- Published: August 27, 2022
- Updated: August 27, 2022
- University / College: The University of Arizona
- Language: English
- Downloads: 40
The computer system is a tool and the person using it is, a user. In order to attain a specific goal there has to be an interaction between the two. It is the ease of cooperation between the tool and the user that defines the tools usability. Some of the simplest tools are the most usable, i. e. a hammer, its use is intuitive, straightforward and in some cases most rewarding. The concept of usability can be applied to each stage of the systems design. It is especially relevant to this design as the use of the system would be entirely voluntary. A difficult system would discourage new users and repeat use would be minimal, making the system useless.
Cox and Walker (1993), state that there a 4 key characteristics to a good tool, ” User Control, Transparency, Flexibility, and Learnability.” Nielson(1993) states “… has multiple components and is traditionally associated with five usability attributes: Learnability, efficiency, memorability, errors and satisfaction” An essential feature of a good tool is that it disappears when it is used. It is as though it becomes an extension of the user. The user is then able to wholly concentrate on the task in hand and not on the tool in use. This would be an ideal case scenario and something we hoped to emulate in our systems design.
Another feature of a good tool is that it is flexible. The system should be able to accommodate a broad range of users, from expert to novice computer users, it should also be flexible enough to allow it to be used by people with both physical and mental disabilities. This can be tied in with the control the user has over the system its ease of use and functionality and the overall difficulty a user has in’ getting to grips with the system’ and being able to learn their way around it and being able to extract the desired information from it.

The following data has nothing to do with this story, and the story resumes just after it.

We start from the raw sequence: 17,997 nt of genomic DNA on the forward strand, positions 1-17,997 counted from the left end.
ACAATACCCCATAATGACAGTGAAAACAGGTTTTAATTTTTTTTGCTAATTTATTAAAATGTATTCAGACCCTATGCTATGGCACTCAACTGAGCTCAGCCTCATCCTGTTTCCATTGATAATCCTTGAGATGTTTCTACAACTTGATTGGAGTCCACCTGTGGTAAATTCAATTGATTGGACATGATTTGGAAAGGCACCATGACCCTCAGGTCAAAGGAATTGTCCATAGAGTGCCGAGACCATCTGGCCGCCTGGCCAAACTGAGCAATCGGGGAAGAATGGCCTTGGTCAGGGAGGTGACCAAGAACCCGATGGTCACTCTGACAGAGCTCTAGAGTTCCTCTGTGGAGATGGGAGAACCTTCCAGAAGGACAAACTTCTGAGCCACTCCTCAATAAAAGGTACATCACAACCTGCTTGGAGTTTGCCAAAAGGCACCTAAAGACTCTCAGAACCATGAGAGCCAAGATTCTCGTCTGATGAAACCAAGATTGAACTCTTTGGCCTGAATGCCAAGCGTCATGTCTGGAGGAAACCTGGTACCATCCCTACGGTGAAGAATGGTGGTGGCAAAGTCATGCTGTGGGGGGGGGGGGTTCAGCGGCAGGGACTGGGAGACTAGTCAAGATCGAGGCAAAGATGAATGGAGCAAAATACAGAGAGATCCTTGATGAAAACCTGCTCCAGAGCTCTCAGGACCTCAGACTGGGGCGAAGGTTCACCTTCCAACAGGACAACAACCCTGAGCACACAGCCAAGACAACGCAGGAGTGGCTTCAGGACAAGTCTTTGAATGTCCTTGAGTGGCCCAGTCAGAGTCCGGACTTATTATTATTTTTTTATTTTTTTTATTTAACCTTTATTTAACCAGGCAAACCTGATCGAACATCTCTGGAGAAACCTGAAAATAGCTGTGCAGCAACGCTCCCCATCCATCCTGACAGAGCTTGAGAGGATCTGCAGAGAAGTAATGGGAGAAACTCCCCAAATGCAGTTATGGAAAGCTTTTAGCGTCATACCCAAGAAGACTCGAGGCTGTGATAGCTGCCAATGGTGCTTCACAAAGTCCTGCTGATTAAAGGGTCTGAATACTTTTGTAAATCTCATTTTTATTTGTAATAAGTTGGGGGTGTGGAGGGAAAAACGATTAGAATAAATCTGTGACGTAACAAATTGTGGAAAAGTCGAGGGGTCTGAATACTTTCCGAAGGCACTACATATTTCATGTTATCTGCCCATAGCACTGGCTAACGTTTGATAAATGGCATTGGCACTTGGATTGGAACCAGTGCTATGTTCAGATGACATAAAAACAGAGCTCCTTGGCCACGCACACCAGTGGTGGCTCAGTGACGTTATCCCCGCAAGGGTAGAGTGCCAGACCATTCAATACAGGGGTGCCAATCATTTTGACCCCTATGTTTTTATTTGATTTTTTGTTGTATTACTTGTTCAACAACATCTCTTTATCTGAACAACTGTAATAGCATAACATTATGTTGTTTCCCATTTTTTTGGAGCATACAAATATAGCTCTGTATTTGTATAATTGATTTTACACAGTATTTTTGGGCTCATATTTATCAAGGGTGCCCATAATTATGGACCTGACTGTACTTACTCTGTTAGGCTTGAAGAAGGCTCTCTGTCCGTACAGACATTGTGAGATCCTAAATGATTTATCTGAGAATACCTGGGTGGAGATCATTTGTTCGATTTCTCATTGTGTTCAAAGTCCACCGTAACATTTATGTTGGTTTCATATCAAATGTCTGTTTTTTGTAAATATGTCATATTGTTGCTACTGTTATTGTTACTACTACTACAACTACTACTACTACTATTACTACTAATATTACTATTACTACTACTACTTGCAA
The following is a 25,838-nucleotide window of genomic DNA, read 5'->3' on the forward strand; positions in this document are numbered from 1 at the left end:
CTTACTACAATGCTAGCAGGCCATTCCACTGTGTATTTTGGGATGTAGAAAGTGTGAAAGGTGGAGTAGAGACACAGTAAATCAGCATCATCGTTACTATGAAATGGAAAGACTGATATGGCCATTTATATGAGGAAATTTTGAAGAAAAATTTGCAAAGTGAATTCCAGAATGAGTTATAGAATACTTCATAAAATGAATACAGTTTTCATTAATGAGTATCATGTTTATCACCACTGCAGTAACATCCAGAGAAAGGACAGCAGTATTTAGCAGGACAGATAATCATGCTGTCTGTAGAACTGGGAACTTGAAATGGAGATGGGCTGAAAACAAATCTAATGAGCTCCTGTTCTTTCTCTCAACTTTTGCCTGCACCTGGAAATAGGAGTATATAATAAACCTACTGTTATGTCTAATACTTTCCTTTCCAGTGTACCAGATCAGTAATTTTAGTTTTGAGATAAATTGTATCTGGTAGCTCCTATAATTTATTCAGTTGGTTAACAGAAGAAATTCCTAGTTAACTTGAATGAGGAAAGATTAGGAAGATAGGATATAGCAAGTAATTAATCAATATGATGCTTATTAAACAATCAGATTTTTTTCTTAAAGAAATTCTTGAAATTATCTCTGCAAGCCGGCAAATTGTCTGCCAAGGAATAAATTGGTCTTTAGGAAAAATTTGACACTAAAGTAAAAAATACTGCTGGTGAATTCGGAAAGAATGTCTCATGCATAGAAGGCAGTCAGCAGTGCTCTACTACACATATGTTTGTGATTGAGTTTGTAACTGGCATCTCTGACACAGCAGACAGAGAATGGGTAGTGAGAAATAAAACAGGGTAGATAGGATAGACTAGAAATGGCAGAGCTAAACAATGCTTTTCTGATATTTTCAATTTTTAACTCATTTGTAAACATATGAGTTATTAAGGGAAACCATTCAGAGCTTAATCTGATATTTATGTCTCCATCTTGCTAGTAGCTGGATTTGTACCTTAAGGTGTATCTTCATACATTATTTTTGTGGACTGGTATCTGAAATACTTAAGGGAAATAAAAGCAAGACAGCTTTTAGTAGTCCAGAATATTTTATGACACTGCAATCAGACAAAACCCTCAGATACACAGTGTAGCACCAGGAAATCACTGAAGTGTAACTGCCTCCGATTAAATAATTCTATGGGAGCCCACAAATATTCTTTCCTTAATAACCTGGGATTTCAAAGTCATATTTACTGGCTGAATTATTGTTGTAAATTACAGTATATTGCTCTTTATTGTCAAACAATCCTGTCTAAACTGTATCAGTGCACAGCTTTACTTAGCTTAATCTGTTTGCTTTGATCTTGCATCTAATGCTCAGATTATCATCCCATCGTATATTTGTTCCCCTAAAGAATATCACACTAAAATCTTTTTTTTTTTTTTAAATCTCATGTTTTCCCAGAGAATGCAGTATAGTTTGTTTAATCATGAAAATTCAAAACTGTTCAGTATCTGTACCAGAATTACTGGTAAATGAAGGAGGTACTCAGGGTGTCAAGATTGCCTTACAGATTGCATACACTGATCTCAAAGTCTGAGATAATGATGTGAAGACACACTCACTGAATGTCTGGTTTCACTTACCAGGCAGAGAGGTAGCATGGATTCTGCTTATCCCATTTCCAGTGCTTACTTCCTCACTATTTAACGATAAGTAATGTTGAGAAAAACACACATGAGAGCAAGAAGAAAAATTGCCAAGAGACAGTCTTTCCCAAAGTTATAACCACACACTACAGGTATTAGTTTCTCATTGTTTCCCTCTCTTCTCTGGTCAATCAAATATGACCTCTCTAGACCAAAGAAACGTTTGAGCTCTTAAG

In order to achieve these goals we had to firstly examine who the users were going to be. The ” Job Finder” system was situated within the confines of The University Of Peat, so it could be assumed, hopefully, its users would be of above average intelligence. It could not be assumed however that all the users would have the same degree of competency in computer use. We could expect a broad range of users from the absolute novice to the expert user.
This was the first usability issue. It was agreed that the interaction between the user and the system was on a personal level, there was only one user at a time and the end result was specific to that person only. In order to progress with the design it was decided to use a graphical user interface. The use of a command line interface was discounted as it was decided that it was difficult to use and inappropriate for our user base.
A graphical user interface would give users a perceived command over the system it allows the user to feel in control and it is a familiar with the computer environment having being adopted by companies such as Microsoft. Several suggestions were mooted, a traditional screen and keyboard only, a screen with mouse only, a screen with keyboard and mouse, a screen with a touch screen, a touch screen with a touch screen keyboard and a touch screen with incorporated keyboard and mouse. It was decided to use a traditional computer screen, keyboard and mouse because it was agreed that this would be the system our users would be most familiar with and therefore it would be easier to use.